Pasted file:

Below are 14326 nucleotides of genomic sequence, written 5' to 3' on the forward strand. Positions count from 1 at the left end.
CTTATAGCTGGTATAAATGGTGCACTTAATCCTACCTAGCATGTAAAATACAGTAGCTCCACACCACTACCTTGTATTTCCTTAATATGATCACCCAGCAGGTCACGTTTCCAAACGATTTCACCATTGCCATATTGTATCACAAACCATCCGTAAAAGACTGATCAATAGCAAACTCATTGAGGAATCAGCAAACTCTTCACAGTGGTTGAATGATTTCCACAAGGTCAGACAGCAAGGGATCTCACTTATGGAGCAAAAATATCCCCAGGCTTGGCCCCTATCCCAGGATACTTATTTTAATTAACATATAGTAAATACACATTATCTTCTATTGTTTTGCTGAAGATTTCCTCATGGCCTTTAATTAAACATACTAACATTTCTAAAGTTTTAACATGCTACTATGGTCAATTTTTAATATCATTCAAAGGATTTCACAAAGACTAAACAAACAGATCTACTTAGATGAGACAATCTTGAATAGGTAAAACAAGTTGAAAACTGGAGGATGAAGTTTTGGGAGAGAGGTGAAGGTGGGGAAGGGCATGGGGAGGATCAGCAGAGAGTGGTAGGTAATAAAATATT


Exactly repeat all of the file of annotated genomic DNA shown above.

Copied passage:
Below are 14326 nucleotides of genomic sequence, written 5' to 3' on the forward strand. Positions count from 1 at the left end.
CTTATAGCTGGTATAAATGGTGCACTTAATCCTACCTAGCATGTAAAATACAGTAGCTCCACACCACTACCTTGTATTTCCTTAATATGATCACCCAGCAGGTCACGTTTCCAAACGATTTCACCATTGCCATATTGTATCACAAACCATCCGTAAAAGACTGATCAATAGCAAACTCATTGAGGAATCAGCAAACTCTTCACAGTGGTTGAATGATTTCCACAAGGTCAGACAGCAAGGGATCTCACTTATGGAGCAAAAATATCCCCAGGCTTGGCCCCTATCCCAGGATACTTATTTTAATTAACATATAGTAAATACACATTATCTTCTATTGTTTTGCTGAAGATTTCCTCATGGCCTTTAATTAAACATACTAACATTTCTAAAGTTTTAACATGCTACTATGGTCAATTTTTAATATCATTCAAAGGATTTCACAAAGACTAAACAAACAGATCTACTTAGATGAGACAATCTTGAATAGGTAAAACAAGTTGAAAACTGGAGGATGAAGTTTTGGGAGAGAGGTGAAGGTGGGGAAGGGCATGGGGAGGATCAGCAGAGAGTGGTAGGTAATAAAATATT